When he heard that the planned Swimming Center parking lot would intrude, he asked the County Council to establish a firm boundary. Along with others, notably Jamie O’Rourke and the late Betty Lillienthal, he succeeded. In 1987 he wrote the proposal that established Kinnikinnick Nature Preserve (named in a children’s contest).
 
Sporting comfortable benches, this lovely preserve is part of the Los Alamos trail system.
 
Chick is not above trying to change institutional procedure if he feels it to be inadequate to the situation. In the 1980s, he helped form an ad hoc group, Citizens for a Beautiful New Mexico, to block a proposed Rio Grande bridge in White Rock Canyon (part of the nuclear waste relief route) and, instead, to rely on upgrading existing roads. The group was successful. Chick has taken particular interest in the huge wildfires that have marked our community. Concerned about existing backfire and plane slurry management, he publically offers his own views.
 
Chick’s range of interests is certainly not limited to nature and science. During the 1990s, he became board member, and then chair, of the Los Alamos Concert Association, helping to establish the association’s outreach to high performance artists. For many years Chick played his violin in the Los Alamos Symphony (recently passing it on to a granddaughter); he was a board member and helped initiate a young musician scholarship program. As an active member of the local Immaculate Heart of Mary Catholic Church, Chick sings in the choir, has served as song leader, lector, and as a liturgy committee member. For many years he directed a Gregorian chant group.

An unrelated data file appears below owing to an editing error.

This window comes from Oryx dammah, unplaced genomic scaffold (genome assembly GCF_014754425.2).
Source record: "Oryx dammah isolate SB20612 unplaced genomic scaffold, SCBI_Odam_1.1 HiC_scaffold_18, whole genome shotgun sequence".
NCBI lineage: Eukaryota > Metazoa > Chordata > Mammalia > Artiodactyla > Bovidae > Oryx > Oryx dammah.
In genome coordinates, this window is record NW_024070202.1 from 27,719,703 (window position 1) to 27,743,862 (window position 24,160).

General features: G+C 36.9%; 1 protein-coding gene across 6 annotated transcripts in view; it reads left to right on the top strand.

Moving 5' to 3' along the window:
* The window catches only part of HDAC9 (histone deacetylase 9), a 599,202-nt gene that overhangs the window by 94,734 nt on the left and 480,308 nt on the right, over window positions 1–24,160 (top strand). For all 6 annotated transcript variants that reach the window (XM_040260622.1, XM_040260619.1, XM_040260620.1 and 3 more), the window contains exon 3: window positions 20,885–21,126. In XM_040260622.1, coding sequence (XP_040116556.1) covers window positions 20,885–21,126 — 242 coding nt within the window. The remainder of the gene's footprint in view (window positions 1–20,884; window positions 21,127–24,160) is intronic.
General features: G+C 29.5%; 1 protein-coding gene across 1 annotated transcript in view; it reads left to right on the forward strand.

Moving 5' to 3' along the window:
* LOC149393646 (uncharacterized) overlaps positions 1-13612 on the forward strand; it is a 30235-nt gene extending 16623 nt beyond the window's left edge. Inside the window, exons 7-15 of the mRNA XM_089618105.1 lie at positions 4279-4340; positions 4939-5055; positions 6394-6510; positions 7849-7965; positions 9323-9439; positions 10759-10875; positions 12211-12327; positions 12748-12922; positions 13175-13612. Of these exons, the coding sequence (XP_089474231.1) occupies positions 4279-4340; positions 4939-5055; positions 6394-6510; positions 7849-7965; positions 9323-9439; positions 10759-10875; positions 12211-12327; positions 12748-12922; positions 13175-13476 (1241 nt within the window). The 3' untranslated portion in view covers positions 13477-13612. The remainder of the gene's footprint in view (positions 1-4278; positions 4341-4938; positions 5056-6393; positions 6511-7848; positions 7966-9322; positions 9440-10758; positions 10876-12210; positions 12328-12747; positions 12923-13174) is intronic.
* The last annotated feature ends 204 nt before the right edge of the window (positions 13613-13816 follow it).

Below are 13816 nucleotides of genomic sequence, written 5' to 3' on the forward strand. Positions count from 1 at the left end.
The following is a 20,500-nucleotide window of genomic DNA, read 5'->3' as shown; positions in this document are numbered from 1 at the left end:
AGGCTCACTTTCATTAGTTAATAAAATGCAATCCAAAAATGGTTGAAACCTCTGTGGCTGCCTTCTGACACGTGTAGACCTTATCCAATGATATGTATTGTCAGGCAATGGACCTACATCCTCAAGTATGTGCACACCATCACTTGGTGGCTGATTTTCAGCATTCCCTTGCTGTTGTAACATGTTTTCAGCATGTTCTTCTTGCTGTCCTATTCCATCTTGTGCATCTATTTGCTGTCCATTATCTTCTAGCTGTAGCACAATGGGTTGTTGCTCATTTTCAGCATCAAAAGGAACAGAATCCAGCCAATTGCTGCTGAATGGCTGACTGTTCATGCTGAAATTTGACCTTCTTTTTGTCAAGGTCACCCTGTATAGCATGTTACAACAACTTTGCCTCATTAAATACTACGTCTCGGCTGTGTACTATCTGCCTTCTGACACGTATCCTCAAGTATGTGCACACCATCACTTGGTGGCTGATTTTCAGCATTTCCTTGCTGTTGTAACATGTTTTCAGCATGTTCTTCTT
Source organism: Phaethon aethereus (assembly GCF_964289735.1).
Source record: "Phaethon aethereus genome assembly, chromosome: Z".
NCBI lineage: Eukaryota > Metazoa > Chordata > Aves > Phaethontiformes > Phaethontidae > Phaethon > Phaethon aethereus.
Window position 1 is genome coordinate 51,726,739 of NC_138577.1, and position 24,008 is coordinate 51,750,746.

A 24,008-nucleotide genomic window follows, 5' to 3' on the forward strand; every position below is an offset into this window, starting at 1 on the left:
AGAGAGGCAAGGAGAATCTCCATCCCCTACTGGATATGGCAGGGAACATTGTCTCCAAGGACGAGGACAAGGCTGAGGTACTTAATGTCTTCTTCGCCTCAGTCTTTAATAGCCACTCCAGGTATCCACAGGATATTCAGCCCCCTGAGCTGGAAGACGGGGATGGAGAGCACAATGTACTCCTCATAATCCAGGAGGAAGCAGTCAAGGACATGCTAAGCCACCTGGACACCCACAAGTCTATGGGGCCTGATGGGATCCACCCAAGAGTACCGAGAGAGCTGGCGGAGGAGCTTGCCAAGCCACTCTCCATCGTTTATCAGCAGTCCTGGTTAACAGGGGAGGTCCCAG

Chick has worked with the Cub Scouts, judged Los Alamos Public School science fairs and debate contests, and given numerous talks and walks to youngsters. As a UNM-LA Advisory Board member, he helped negotiate a classroom building from the Public Schools to UNM. In the 1970s Chick joined board of Los Alamos Self Help, served as chairman where, along with Denny Erickson and Tom Hirons, he helped initiate Self Help’s Seed Money Program and get Self Help into United Way. He is a member of his parish’s Christian Concern Committee that works through various relief organizations to assist temporarily needy families in surrounding areas.
 
Chick has high praise for the people of Los Alamos. “One of the great things about Los Alamos is the many people who have espoused something and kept at it. That’s why this town is so great – people asking, ‘what can we do?’”
 
Chick and Yvonne have been married twenty-eight years. They share five children (John, Jim, and Ann Keller, and Kirsten and Jesse Boudreau) and 6 grandchildren. Chick says, “Yvonne and I are like two peas in a pod. I tell her, ‘What would I do without her?’ A lot of the interesting things have begun because Yvonne has said, ‘Why don’t we - ?’” If Chick had more time? “I would like to write more about what something, such as the plants here, means. I want to know the meaning. Why am I doing this and where is it going?”
 
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Chick Keller was born in Harrisburg, Pennsylvania, in 1939. The product of a Catholic school education, he attended St. Vincent’s Monastery College in Pennsylvania State Univ. and received a Bachelor of Arts in philosophy and then a Bachelor of Science in physics from Penn.
 
He subsequently received a Master of Science and a PhD in astronomy from Indiana University in 1969. Chick arrived in Los Alamos as a Los Alamos National Laboratory graduate student in 1967 and joined the Lab’s J Division in 1969, where he became Group Leader in 1974. His subsequent work centered mostly on earth and planetary physics modeling as Group Leader in G Division, which became Earth and Environmental Sciences Division.
 
Chick was Director of the Lab’s branch of University of California’s Institute of Geophysics and Planetary Physics from 1987-1990. He finished with a sabbatical to Scripps Institute of Oceanography reading over 200 papers on aspects of Global Change, which resulted in several large published reviews on the subject and many community talks.